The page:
You’ve gotten pretty far in a job discussion. You like them. They like you. And it's getting down to the nitty gritty. by Marci Alboher at Yahoo.
Then your prospective employer pops the question you’ve been dreading: “So what are you making now?” (or some variation like, “What were you making in your last position?”) You freeze. You know that answering the question can only hurt you. It might peg you at a salary you feel you’ve outgrown or that you improperly negotiated. And you know that you’re always supposed to let the other person name a price first in any negotiation.
So what do you do?
Avoid revealing your salary. Never reveal your prior salary, says Ramit Sethi, creator of the blog, IWillTeachYouToBeRich, and author of the recently published book of the same title. He is clear and unequivocal. “It’s just none of their business,” he told me. “You’re focusing on a new job and if you reveal what you made previously, two things happen. First, you’ve laid out all your cards. Second, you’re admitting that you are inexperienced in interviewing and negotiating.” (That last bit was particularly painful for me to hear since I’ve made the mistake of revealing a prior salary and I’m in the business of advising people about how to manage their careers.)
Focus on your value. If the employer persists, Sethi suggests steering the conversation to the value you’ll be bringing to the position. If you can focus, say, on the hundreds of thousands of dollars in revenue you’ll help the company generate, it becomes harder for them to focus on the thousands or even tens of thousands of dollars you might be haggling over. If your position doesn’t have a clear connection to the bottom line, Sethi says to emphasize how your job will allow your manager to do his or her job more effectively. In the end, it’s all about how you’re going to help the organization achieve its goals.
Discuss salary ranges. If you get the prior salary question, steer the negotation to why you should be at a certain number or range, says Carol Frohlinger, managing director of Negotiating Women and author of the book, “Her Place at the Table."
One instance where it's fine to reveal your salary is when you feel like your current salary is in a reasonable range and you are only seeking a slight bump--say around 10 percent--according to Susan Cain, president of The Negotiation Company. "If you're not there, which is often the case, then you'll want to deflect at least until they love you and don't want to lose you," says Cain. "At that point, you can say that you don't think your current employer would be comfortable with your disclosing what you earn." If you ultimately feel you have to disclose, Cain says you should just explain, in a non-defensive way, why you think it's low and why you should be in a higher range. She recommends saying something like: "I've had various training and experience and am now looking for a position that will reflect my acquired expertise."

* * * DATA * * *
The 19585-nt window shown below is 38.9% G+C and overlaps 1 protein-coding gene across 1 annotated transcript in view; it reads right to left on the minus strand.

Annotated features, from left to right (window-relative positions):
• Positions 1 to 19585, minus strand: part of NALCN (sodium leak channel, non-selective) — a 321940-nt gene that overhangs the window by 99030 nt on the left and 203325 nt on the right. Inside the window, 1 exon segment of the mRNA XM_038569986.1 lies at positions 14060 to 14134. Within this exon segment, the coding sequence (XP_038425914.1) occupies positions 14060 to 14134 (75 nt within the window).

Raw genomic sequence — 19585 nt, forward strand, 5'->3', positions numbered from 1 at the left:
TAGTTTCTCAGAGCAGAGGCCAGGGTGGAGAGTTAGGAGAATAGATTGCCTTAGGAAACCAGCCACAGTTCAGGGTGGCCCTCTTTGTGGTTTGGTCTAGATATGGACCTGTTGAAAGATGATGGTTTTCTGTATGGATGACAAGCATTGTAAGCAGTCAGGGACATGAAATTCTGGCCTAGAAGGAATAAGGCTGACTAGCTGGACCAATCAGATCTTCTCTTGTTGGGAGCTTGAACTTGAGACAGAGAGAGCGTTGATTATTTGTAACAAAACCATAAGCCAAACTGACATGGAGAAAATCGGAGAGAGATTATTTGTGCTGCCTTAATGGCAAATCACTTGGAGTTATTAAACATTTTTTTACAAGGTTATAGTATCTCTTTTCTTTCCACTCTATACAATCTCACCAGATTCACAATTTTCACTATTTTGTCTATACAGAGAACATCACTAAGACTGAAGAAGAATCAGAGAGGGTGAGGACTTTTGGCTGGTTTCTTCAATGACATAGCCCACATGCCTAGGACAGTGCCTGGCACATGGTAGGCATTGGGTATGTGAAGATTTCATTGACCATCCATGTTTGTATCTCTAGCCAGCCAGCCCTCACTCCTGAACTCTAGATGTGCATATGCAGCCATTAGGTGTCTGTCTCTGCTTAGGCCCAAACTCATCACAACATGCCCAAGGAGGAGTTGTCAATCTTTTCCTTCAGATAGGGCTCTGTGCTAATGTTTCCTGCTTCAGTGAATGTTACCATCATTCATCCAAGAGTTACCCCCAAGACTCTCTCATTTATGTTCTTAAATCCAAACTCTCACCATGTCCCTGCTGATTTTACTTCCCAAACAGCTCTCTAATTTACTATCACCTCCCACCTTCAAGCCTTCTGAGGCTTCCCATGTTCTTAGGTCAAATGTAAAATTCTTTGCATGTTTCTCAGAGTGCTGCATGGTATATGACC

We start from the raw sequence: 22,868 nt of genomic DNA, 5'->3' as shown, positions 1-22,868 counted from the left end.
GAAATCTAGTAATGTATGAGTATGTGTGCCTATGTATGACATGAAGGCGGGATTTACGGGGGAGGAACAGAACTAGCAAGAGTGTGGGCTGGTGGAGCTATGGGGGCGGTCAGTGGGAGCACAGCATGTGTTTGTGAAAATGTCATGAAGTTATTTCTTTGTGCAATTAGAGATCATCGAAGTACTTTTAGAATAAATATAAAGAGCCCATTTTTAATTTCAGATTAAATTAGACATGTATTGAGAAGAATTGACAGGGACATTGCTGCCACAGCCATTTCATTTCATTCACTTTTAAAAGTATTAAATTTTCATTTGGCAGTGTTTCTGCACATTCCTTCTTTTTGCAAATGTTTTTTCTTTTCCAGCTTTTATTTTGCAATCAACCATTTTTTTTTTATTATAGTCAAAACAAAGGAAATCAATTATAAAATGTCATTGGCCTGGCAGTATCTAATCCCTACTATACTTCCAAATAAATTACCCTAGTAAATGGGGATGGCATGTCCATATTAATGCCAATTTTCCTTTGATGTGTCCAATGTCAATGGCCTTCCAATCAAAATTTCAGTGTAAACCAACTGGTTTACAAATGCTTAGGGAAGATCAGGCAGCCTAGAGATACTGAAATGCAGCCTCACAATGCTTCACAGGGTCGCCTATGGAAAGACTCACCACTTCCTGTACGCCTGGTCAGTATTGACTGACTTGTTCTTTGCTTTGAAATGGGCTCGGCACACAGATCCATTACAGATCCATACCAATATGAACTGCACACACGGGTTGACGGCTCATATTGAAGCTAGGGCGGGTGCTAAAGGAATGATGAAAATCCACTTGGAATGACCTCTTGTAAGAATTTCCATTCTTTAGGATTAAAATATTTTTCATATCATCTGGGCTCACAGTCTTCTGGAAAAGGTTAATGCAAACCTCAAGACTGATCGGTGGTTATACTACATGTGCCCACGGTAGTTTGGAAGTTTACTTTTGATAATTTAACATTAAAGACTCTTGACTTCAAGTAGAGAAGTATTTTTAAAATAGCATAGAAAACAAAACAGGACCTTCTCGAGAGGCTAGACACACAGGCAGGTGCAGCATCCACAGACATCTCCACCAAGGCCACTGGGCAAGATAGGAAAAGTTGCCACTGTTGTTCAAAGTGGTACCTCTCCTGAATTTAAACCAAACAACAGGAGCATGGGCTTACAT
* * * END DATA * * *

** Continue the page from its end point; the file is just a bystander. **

Know your worth. When you do sit down to talk numbers, make sure that you do your homework so that you know what the range should be for the position. “It’s not just what the job pays, but what does it pay in your geographic area, in a company of the size of the one you’re looking at, in the same industry,” says Frohlinger. “And also think about what there is other than salary, what other things people have gotten for a total compensation package.”
Do your homework. In order to build a picture of what a job is worth, canvas your entire network, looking especially for people who have left a company you’re talking to. In addition, check out sites that offer comparative salary details, like Vault, PayScale, Salary.com and Glassdoor. If you work as an independent contractor or freelancer, ask your peers what they charge. “Talk to at least five people,” says Sethi, “since not everyone charges properly for their work and you might get a range of anywhere from $30-$200 an hour.”
What if you reveal too much? So what if you’ve messed up and revealed more than you wanted to? The best way to recover, says Sethi, is to start collecting evidence of your success on the job and immediately plan for an opportunity to sit down with your manager about how you’re doing. You’ll have to let some time pass--Sethi suggests about six months--but it’s important to let your manager know far in advance that you are preparing for a conversation that will include revisiting your compensation as part of it. In fact, Sethi says that by the time you have that conversation, your manager should fully know that you’re seeking a raise since you will have been laying the groundwork and showing off your accomplishments along the way.